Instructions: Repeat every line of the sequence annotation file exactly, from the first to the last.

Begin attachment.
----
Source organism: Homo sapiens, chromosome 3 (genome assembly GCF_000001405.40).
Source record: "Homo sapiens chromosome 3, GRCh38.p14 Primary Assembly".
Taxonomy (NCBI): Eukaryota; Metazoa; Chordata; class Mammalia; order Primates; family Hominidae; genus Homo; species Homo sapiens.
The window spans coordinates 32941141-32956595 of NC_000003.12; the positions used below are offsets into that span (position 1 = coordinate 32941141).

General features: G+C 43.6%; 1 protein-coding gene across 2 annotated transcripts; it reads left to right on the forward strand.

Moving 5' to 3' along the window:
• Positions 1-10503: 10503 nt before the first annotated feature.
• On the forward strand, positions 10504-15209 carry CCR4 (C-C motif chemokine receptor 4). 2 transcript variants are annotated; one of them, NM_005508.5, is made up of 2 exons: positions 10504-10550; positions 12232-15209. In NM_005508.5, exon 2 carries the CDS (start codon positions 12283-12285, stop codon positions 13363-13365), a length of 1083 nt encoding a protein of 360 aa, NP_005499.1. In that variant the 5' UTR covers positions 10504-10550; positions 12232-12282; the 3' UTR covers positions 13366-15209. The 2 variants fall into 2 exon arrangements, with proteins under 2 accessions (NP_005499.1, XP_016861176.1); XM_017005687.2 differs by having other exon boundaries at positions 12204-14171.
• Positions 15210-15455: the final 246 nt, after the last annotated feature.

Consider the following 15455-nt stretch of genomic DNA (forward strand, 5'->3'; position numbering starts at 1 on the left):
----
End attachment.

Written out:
Source organism: Homo sapiens, chromosome 3 (genome assembly GCF_000001405.40).
Source record: "Homo sapiens chromosome 3, GRCh38.p14 Primary Assembly".
Taxonomy (NCBI): Eukaryota; Metazoa; Chordata; class Mammalia; order Primates; family Hominidae; genus Homo; species Homo sapiens.
The window spans coordinates 32941141-32956595 of NC_000003.12; the positions used below are offsets into that span (position 1 = coordinate 32941141).

General features: G+C 43.6%; 1 protein-coding gene across 2 annotated transcripts; it reads left to right on the forward strand.

Moving 5' to 3' along the window:
• Positions 1-10503: 10503 nt before the first annotated feature.
• On the forward strand, positions 10504-15209 carry CCR4 (C-C motif chemokine receptor 4). 2 transcript variants are annotated; one of them, NM_005508.5, is made up of 2 exons: positions 10504-10550; positions 12232-15209. In NM_005508.5, exon 2 carries the CDS (start codon positions 12283-12285, stop codon positions 13363-13365), a length of 1083 nt encoding a protein of 360 aa, NP_005499.1. In that variant the 5' UTR covers positions 10504-10550; positions 12232-12282; the 3' UTR covers positions 13366-15209. The 2 variants fall into 2 exon arrangements, with proteins under 2 accessions (NP_005499.1, XP_016861176.1); XM_017005687.2 differs by having other exon boundaries at positions 12204-14171.
• Positions 15210-15455: the final 246 nt, after the last annotated feature.

Consider the following 15455-nt stretch of genomic DNA (forward strand, 5'->3'; position numbering starts at 1 on the left):